Electrotactile arrays are a lesser-known form of human-machine interface (HMI) that apply electric current to skin-contacting surface electrodes to excite cutaneous nerves and give the illusion of texture, pressure, or pinpricks (depending on current strength and electrode resolution) all without mechanical vibration. This technique has been around for many years for: non-visual fighter pilot status displays, tongue interfaces, surgery guides, and for forehead-mounted camera displays for the blind. Enough background... The exciting news is a recent product developed by Senseg and Toshiba Information Systems called "E-Sense" that successfully embeds an electrotactile display into a touchpad, LCD, or other curved surface (eg. all over a cellphone), thereby providing programmable high-resolution texture feedback to a user -- see the video embedded below. I would wager that this feedback could greatly enhance haptic shared awareness in teleoperation / telemanipulation systems.
Update August 15th, 2010: Mr. Kurt Kaczmarek, an expert in this area and co-developer of the BrainPort with Dr. Paul Bach-y-Rita, provides a correction: The Senseg device is actually causing deflections of the skin through electrostatic forces, making it an electrostatic variant of vibrotactile (sometimes referred to as electrovibration) rather than being electrotactile -- see the comments for more extensive clarification.
The idea of using electrotactile feedback in robotics isn't entirely new. Two papers (one and two) in the year 2000 explored the technology for user feedback during robotic manipulation. However, I don't believe they closed the book on the subject; recent advances in electronic integration (eg. in the video), miniaturization, and form-factor (eg. textiles) could offer vastly superior implementations and capabilities, especially if coupled to a texture classification system on the robot. Just remember: If you happen to act on the idea I'm sharing, gratuitous collaboration and co-authorship is always welcome. ;-)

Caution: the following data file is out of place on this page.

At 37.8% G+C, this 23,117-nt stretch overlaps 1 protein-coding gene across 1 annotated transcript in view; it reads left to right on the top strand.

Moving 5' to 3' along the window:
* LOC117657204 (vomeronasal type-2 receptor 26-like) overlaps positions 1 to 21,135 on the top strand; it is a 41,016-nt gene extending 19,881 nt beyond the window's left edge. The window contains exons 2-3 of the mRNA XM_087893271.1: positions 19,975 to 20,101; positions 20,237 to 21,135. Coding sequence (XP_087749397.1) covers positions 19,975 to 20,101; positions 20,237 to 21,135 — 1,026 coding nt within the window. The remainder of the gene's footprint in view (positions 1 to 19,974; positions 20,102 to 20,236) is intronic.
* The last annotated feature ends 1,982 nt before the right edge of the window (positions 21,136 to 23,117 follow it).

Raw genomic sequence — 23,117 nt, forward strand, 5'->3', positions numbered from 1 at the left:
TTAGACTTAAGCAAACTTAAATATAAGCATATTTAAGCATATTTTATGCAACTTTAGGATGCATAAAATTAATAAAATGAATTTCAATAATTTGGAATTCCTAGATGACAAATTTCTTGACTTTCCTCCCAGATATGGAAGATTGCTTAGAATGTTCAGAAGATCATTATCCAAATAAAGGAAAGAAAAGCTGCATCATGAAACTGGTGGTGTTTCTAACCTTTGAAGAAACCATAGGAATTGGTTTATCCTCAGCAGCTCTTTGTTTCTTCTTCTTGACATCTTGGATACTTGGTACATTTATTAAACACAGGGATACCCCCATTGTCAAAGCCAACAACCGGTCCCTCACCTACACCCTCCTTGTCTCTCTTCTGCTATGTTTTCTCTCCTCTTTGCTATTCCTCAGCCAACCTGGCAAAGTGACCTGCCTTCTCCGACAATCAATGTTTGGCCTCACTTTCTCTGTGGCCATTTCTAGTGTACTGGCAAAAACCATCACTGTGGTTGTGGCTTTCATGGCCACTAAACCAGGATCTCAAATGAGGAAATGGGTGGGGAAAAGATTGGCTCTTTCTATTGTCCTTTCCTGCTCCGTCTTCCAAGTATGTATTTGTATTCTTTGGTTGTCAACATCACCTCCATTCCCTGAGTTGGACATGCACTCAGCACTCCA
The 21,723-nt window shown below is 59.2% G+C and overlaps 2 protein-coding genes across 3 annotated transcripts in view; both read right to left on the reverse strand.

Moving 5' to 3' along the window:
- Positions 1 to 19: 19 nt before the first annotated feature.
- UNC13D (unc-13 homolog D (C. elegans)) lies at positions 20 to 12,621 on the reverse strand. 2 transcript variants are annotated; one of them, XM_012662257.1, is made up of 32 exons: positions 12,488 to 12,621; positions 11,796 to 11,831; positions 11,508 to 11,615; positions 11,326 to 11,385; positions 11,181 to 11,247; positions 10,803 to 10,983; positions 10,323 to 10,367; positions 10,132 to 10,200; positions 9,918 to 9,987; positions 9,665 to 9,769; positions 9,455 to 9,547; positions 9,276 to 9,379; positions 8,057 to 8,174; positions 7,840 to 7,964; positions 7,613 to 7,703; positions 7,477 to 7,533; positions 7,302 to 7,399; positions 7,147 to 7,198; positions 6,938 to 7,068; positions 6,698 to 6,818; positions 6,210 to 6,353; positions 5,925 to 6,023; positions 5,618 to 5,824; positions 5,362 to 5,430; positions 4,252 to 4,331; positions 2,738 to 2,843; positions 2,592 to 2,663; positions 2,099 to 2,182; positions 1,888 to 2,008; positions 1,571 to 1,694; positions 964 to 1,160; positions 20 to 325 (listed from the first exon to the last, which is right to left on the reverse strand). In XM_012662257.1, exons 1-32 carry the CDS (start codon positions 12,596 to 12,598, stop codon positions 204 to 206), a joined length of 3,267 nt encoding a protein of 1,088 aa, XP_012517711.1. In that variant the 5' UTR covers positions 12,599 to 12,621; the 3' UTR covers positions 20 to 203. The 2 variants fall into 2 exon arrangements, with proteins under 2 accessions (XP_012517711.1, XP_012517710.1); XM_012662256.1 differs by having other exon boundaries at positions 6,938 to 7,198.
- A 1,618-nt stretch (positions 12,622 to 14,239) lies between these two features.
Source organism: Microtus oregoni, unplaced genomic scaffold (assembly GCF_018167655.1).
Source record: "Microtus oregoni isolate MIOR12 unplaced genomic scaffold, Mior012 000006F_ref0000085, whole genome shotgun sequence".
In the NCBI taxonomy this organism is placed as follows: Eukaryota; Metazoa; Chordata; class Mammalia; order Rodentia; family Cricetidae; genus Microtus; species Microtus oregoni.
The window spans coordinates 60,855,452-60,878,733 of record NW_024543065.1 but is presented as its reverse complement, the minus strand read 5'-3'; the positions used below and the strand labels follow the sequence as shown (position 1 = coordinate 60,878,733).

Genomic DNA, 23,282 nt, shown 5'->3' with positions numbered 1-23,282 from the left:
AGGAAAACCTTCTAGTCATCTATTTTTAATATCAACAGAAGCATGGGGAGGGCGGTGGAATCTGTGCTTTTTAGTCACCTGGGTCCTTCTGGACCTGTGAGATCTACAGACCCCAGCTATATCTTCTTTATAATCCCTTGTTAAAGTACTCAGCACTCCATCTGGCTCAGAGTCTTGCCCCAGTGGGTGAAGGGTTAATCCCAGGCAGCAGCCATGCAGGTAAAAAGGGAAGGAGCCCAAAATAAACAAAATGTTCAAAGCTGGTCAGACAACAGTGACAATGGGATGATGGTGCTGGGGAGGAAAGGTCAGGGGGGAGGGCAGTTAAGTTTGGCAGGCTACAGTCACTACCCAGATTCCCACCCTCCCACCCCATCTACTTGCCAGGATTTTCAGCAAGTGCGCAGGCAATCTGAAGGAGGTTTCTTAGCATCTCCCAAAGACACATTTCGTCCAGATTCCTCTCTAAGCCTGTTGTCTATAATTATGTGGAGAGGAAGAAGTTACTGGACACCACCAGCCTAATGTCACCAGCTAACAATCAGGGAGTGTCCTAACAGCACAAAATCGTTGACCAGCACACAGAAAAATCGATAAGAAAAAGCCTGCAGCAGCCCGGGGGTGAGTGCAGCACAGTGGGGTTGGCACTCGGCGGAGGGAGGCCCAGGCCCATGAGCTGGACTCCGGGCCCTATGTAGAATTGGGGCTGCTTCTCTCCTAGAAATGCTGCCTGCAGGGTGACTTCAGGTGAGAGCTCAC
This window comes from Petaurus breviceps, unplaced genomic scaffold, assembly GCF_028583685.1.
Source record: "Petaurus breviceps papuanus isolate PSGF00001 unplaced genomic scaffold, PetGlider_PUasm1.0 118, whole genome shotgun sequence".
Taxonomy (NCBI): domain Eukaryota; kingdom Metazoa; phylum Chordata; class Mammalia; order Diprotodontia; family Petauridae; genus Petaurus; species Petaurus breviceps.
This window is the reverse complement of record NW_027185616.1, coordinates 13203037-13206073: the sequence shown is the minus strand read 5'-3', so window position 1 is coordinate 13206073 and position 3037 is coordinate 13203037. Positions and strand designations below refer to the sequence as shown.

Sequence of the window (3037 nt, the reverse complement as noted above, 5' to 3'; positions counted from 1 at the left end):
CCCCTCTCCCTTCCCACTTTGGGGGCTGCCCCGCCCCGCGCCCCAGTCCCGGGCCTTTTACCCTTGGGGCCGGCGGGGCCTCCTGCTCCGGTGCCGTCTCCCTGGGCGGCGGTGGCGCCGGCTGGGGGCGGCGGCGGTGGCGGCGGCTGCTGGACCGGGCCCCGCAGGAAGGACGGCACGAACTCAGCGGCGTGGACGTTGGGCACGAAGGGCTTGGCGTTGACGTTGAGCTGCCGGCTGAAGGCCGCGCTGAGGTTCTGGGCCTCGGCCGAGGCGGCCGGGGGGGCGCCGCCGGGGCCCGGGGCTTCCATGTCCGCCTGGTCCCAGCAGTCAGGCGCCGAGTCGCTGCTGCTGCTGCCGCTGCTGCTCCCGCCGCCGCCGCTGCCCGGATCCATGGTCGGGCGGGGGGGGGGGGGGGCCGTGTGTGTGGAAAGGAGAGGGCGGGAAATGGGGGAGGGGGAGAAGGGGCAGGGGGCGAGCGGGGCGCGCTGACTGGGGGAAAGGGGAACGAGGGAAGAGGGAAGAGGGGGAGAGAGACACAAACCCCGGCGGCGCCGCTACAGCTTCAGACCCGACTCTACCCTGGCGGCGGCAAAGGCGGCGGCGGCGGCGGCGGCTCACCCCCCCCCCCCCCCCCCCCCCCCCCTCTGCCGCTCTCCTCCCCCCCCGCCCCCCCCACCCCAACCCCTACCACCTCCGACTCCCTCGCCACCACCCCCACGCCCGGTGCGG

I have no intent to provide a lengthy diatribe about the "coolness" of electrotactile displays, nor their vibrotactile cousins (eg. cellphone "vibration" motors). So instead, here's a quote from HowStuffWorks:
What we're talking about here is electrotactile stimulation for sensory augmentation or substitution, an area of study that involves using encoded electric current to represent sensory information -- information that a person cannot receive through the traditional channel -- and applying that current to the skin, which sends the information to the brain. The brain then learns to interpret that sensory information as if it were being sent through the traditional channel for such data. In the 1960s and '70s, this process was the subject of ground-breaking research in sensory substitution at the Smith-Kettlewell Institute led by Paul Bach-y-Rita, MD, Professor of Orthopedics and Rehabilitation and Biomedical Engineering at the University of Wisconsin, Madison.
It is only fair to point out that two of my acquaintances (Seungyon Claire Lee and Dr. Thad Starner) championed wearable, textile electrotactile displays: "Stop Burdening Your Eyes: a Wearable Electro-Tactile Display" and "Mobile Gesture Interaction Using Wearable Tactile Displays." Some time ago I was an early user-study participant for their system and infrequently consulted them on the electronics; more pointedly, our conversations drove my curiosity to explore this neat technology. Congrats on your recently-conferred PhD, Seungyon!